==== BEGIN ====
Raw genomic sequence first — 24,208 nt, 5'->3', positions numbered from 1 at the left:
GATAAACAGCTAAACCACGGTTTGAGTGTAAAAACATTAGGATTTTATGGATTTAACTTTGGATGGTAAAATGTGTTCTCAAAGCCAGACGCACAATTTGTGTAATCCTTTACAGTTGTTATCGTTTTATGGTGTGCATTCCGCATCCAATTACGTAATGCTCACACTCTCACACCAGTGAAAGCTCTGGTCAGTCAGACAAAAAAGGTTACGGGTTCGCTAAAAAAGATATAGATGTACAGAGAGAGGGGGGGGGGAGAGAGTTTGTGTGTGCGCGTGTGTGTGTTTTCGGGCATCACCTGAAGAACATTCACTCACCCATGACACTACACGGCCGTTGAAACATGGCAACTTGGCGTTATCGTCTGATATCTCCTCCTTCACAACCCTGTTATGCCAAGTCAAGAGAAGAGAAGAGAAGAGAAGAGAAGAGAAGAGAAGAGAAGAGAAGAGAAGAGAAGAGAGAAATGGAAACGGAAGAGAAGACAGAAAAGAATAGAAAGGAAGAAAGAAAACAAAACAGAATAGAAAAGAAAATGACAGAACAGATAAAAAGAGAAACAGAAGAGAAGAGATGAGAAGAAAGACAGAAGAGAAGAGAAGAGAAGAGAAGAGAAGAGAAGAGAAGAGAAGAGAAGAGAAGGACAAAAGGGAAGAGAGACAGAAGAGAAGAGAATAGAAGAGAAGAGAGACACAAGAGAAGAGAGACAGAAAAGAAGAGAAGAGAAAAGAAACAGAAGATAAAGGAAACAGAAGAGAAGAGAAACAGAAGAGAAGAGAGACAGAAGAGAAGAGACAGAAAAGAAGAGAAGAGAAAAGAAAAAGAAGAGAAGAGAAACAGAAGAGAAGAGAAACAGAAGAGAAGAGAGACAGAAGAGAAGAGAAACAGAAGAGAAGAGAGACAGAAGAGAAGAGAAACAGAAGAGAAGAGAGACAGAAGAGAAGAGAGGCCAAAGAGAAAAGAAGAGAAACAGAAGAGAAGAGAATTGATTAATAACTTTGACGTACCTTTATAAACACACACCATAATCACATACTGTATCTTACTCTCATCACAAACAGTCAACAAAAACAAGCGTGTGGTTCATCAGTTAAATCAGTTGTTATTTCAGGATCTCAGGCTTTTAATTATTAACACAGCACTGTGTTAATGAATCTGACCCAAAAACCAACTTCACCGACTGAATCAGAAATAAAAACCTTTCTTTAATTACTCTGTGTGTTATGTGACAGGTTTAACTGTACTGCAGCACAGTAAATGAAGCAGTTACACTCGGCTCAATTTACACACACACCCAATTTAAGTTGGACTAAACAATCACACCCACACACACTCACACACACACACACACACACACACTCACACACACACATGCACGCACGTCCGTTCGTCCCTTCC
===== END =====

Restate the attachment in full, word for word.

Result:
Raw genomic sequence first — 24,208 nt, 5'->3', positions numbered from 1 at the left:
GATAAACAGCTAAACCACGGTTTGAGTGTAAAAACATTAGGATTTTATGGATTTAACTTTGGATGGTAAAATGTGTTCTCAAAGCCAGACGCACAATTTGTGTAATCCTTTACAGTTGTTATCGTTTTATGGTGTGCATTCCGCATCCAATTACGTAATGCTCACACTCTCACACCAGTGAAAGCTCTGGTCAGTCAGACAAAAAAGGTTACGGGTTCGCTAAAAAAGATATAGATGTACAGAGAGAGGGGGGGGGGAGAGAGTTTGTGTGTGCGCGTGTGTGTGTTTTCGGGCATCACCTGAAGAACATTCACTCACCCATGACACTACACGGCCGTTGAAACATGGCAACTTGGCGTTATCGTCTGATATCTCCTCCTTCACAACCCTGTTATGCCAAGTCAAGAGAAGAGAAGAGAAGAGAAGAGAAGAGAAGAGAAGAGAAGAGAAGAGAAGAGAAGAGAGAAATGGAAACGGAAGAGAAGACAGAAAAGAATAGAAAGGAAGAAAGAAAACAAAACAGAATAGAAAAGAAAATGACAGAACAGATAAAAAGAGAAACAGAAGAGAAGAGATGAGAAGAAAGACAGAAGAGAAGAGAAGAGAAGAGAAGAGAAGAGAAGAGAAGAGAAGAGAAGAGAAGGACAAAAGGGAAGAGAGACAGAAGAGAAGAGAATAGAAGAGAAGAGAGACACAAGAGAAGAGAGACAGAAAAGAAGAGAAGAGAAAAGAAACAGAAGATAAAGGAAACAGAAGAGAAGAGAAACAGAAGAGAAGAGAGACAGAAGAGAAGAGACAGAAAAGAAGAGAAGAGAAAAGAAAAAGAAGAGAAGAGAAACAGAAGAGAAGAGAAACAGAAGAGAAGAGAGACAGAAGAGAAGAGAAACAGAAGAGAAGAGAGACAGAAGAGAAGAGAAACAGAAGAGAAGAGAGACAGAAGAGAAGAGAGGCCAAAGAGAAAAGAAGAGAAACAGAAGAGAAGAGAATTGATTAATAACTTTGACGTACCTTTATAAACACACACCATAATCACATACTGTATCTTACTCTCATCACAAACAGTCAACAAAAACAAGCGTGTGGTTCATCAGTTAAATCAGTTGTTATTTCAGGATCTCAGGCTTTTAATTATTAACACAGCACTGTGTTAATGAATCTGACCCAAAAACCAACTTCACCGACTGAATCAGAAATAAAAACCTTTCTTTAATTACTCTGTGTGTTATGTGACAGGTTTAACTGTACTGCAGCACAGTAAATGAAGCAGTTACACTCGGCTCAATTTACACACACACCCAATTTAAGTTGGACTAAACAATCACACCCACACACACTCACACACACACACACACACACACACTCACACACACACATGCACGCACGTCCGTTCGTCCCTTCC